Nobody’s buying? The Surprising Reasons for Poor Inventory Turnover
Laurena Reisman, founder of Mishy Moo Pets, periodically takes a close look into items that aren’t selling well on her online pet store. When that happens, she says in an article for iQuoteExpress, she pings previous buyers to get their opinion on the slow-sellers; compares her pricing to competitors; and, most importantly, makes sure that her search engine optimization (or SEO) is still relevant. Prospective customers may be desperately searching for a particular dog collar Reisman carries. But the search engines might not realize she has it in stock.
The reasons inventory isn’t turning over can be complex, critical and illuminating in their metrics. Determining how many times a company has sold and replaced its inventory over a particular period, such as a year can be daunting.
Doing the math
The specific calculation is the cost of goods sold divided by the average inventory. The web site Accounting Explained shows how to calculate inventory turnover ratio using the theoretical example of ABC Company. In this example, ABC has opening inventories of $25,000; closing inventories of $30,000; and a cost of goods manufacturing of $245,000.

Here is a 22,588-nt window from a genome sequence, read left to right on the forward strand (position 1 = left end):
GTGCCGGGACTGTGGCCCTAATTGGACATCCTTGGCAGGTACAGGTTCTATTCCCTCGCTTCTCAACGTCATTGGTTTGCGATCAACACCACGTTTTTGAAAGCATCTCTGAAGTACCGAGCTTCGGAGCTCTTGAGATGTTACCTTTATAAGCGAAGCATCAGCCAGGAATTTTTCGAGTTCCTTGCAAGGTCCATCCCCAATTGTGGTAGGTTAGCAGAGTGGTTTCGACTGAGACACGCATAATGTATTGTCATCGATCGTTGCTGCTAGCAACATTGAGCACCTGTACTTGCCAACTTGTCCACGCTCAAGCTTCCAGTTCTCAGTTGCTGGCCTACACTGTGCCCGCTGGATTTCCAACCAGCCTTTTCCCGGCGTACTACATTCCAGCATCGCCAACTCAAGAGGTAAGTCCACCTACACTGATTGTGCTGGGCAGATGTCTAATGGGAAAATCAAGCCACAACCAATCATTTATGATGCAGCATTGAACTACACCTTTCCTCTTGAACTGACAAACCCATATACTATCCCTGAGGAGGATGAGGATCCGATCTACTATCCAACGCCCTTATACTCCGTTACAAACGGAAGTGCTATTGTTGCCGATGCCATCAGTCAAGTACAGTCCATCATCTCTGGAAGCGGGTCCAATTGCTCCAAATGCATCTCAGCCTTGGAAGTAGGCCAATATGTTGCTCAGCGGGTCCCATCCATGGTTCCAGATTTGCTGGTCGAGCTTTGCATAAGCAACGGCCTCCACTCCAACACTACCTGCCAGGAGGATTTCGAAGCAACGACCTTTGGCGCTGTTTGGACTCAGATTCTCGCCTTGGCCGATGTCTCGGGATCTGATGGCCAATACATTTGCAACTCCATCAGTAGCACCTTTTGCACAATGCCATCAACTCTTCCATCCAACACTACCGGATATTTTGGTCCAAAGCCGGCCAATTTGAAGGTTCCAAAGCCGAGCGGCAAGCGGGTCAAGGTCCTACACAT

The math works like this:
Cost of goods sold = $25,000 + $245,000 – $30,000 = $240,000 Average inventories = ($25,000 + $30,000) ÷ 2 = $27,500 Inventory turnover ratio = $240,000 ÷ $27,500 = 8.73
Check your competitors
You might wonder whether an inventory turnover ratio of 8.73 is a cause for concern or celebration. That depends on the industry. For example, supermarkets, which sell perishable goods, will inherently have a higher turnover ratio than a company with a pricier, slow-moving product, like an automobile dealership.
For that reason, as Accounting Explain points out, WalMart needs to evaluate its inventory by comparing its ratio against direct competitors like Costco. Knowing the inventory turnover of a manufacturer like John Deere doesn’t tell WalMart if it’s managing inventory efficiently. Nor does it show if sales have slowed and goods are overstocked,
By benchmarking your ratio to competitors, you may discover many insights. For example, you can determine whether your sales and procurement departments are working in sync. The ratio may also alert you that you might be a little too stingy when it comes to inventory. “Sometimes a very high inventory ratio could result in lost sales, as there is not enough inventory to meet demand,” explains Investopedia.
Maintaining your inventory turnover ratio at the right level can keep your business running profitably and well. It lets you know changes you might address that may otherwise escape your attention.